I sincerely doubt Obama or his campaign advisers would have sought out this controversy, but when it came up, they realized they had been handed a priceless moment to demonstrate genuine leadership. I believe this was the turning point that led him to victory, and that if Clinton had treated the equally vicious sexism thrown at her with the same directness and candor that Obama confronted race, the outcome might well have been different.
Sometimes we embrace controversies that have turned up on their own. And at other times, we need to create our own controversies in order to get things moving. In other words, there are controversies we make and controversies we take.
What are your own examples of embracing controversy? Did you make the controversy or did you take a controversy that came to you? What did you learn from your experiences?
OK, so this is a little blatant self-promotion, because I’m very honored to have been quoted extensively by Pulitzer Prize-winning columnist Connie Schultz in her column “On Balance, Progress for Women” today.
Connie called me Sunday evening fretting about the Gawker kerfluffle about Christine O’Donell’s sexual and shaving practices. Personally, I said, I’ve declined to write or talk about it because I don’t want to make either Gawker or O’Donnell more important than they are.
So we quickly moved on to how this election day will reflect upon women in politics and impact progressive women’s agenda priorities. Here’s our conversation as she reported it, quite accurately:
“Gloria,” I said. “Gloria, Gloria.”
Patiently, she waited for a verb.
“What do we make of this sexist coverage of women? Why does it persist — even from supposedly liberal guys? How do we change this?”
I could hear Feldt take a deep breath.
Guest post By Ellen Bravo, originally published as a Women’s Media Center exclusive.
The author, an expert on the prevention of sexual harassment and other issues of women in the workforce, suggests that human resources professionals and corporate executives take the occasion of David Letterman’s revelations to revisit their companies’ policies with the understanding that “sexual favoritism is sexual harassment.” I’m posting her commentary here because I think it is one of the best and most realistic about 21st century sexual mores for the workplace that I’ve read on the Letterman affair(s). Your thoughts? Read on…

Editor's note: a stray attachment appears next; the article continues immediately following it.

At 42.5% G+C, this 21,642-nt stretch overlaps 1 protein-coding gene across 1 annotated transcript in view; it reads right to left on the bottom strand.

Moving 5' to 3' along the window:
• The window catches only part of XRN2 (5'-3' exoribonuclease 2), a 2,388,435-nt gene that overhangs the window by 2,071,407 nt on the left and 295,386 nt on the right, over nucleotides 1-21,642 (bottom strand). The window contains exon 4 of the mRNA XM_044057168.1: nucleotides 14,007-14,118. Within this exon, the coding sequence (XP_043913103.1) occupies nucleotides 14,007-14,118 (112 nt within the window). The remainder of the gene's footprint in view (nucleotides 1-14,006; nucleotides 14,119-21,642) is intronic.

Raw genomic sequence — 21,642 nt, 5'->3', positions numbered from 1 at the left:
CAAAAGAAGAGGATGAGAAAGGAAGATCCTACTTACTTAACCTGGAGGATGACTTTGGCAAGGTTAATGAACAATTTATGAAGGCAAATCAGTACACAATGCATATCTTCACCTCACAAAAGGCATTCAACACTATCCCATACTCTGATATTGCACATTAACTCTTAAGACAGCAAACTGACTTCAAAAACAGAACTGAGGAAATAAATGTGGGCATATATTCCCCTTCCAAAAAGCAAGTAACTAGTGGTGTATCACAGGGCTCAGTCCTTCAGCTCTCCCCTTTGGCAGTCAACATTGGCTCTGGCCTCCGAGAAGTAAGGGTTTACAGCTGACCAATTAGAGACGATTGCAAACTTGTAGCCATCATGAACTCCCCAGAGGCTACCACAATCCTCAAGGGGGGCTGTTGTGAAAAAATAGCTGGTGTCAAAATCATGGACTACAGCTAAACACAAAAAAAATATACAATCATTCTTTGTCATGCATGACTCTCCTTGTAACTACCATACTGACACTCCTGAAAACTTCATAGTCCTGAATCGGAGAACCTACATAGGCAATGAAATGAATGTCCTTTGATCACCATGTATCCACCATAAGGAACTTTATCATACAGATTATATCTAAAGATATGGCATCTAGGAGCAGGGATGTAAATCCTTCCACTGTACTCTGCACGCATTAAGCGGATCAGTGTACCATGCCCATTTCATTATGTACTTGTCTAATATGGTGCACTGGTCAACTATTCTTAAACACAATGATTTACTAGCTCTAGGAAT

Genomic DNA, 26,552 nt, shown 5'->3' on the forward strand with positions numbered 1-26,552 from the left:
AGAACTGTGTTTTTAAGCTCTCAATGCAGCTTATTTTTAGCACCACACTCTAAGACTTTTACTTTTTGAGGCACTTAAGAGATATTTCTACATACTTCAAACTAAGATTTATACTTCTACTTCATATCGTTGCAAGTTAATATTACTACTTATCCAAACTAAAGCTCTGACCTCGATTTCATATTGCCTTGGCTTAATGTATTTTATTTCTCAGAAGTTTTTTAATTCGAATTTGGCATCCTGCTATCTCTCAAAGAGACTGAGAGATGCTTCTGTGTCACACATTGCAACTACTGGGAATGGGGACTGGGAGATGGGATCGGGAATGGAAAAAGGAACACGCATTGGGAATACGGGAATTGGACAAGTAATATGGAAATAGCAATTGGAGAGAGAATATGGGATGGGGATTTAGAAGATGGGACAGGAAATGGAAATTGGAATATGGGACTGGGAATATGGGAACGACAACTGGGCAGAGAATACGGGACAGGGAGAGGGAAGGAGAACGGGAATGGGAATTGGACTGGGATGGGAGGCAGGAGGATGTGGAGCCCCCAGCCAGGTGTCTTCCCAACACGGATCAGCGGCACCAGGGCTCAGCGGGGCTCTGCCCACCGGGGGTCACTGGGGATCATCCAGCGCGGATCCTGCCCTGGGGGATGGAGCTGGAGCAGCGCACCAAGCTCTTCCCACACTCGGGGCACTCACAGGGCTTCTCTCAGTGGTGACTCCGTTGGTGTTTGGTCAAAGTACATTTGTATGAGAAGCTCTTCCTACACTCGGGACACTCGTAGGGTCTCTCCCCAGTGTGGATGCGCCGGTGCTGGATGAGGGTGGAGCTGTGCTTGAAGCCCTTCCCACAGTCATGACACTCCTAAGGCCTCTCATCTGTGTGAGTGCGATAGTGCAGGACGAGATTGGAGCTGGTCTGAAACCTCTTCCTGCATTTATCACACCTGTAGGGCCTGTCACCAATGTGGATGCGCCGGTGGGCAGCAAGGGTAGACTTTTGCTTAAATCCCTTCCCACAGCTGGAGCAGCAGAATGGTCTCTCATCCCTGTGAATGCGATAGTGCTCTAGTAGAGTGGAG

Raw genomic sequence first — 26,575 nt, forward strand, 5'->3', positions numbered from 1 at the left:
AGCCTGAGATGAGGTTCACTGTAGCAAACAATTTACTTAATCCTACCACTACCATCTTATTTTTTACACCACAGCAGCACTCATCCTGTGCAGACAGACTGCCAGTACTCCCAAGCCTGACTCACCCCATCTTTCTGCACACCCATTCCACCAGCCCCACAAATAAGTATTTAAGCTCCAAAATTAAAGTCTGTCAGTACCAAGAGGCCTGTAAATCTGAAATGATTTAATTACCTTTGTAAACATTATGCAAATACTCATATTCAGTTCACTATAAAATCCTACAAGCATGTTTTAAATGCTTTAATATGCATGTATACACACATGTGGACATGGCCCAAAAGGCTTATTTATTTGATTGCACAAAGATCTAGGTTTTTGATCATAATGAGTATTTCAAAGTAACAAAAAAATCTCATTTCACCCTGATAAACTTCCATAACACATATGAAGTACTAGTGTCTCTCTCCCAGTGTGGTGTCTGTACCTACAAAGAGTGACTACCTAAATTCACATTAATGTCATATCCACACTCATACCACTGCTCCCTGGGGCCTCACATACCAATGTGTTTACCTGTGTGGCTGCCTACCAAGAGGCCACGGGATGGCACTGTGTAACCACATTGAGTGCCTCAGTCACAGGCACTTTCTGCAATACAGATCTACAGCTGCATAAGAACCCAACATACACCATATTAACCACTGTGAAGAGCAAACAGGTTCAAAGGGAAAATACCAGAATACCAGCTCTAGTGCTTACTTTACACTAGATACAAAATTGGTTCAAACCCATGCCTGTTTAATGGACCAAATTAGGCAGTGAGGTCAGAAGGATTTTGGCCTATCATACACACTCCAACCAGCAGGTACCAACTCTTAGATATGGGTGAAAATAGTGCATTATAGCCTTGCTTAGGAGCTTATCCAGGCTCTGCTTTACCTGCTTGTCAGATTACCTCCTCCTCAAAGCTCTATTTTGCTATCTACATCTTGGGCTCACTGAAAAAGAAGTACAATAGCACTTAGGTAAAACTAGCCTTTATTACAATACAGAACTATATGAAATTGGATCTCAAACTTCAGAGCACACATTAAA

I don’t know David Letterman or any of the staffers he had sex with.
I believe fidelity is the business of only one person, the philanderer’s partner.
Extortionists aren’t whistle-blowers—they’re criminals, and should be put away.
But whenever I hear the justification, “I didn’t violate company policy and no one complained,” my hackles jump up.
Let’s talk about why it’s bad business for the boss to sleep with subordinates.
My new post in On the Issues is up today. They call it “A Do Over for Reproductive Rights”. I had named it “Turning the World Upside Down to See Reproductive Justice”. I liked their alliteration, so I came up with “Turning the World Aright for for Reproductive Rights.” Anyway, I don’t believe in do overs. Here’s the commentary:
Lars Larson is a conservative radio talk show host with a following of four million listeners. His producer assured me, when asking me to appear for Roe v Wade’s 36th anniversary, that Lars is respectful, though he would take views opposite to mine. No problem, I said, as long as I can speak my piece.
My “piece” led me to talk about where I think the debate should be: squarely on women’s human rights to make their own childbearing decisions, access to preventive family planning services, and economic justice, as well as abortion. It flipped Lars out. When he couldn’t keep the conversation on pitting the innocent baby against the murderous woman who stupidly didn’t use birth control, he started spinning. He lectured me during the commercial break—in stern-father tones—that I was speaking my piece a little too much for his comfort. Perhaps I wasn’t being the desired foil.
Though he began by challenging me with the focus on the fetus, within seconds he shifted to peppering me with denigrating statements about women. What clearer example could there be of the sexism that puts all responsibility and blame for unintended pregnancy on women?
Posted in Reproductive Health
Tagged Gloria Feldt, griswold v. connecticut, lars larson, leadership, on the issues, power, reproductive justice, Reproductive Rights, roe, sexism, Supreme Court, unintended pregnancy
In response to comments both pro and con on my previous post here, I have been thinking a lot about why it matters that Sarah Palin uses her looks, her cutesy down-home phrases, her flirty moves. All politicians use whatever …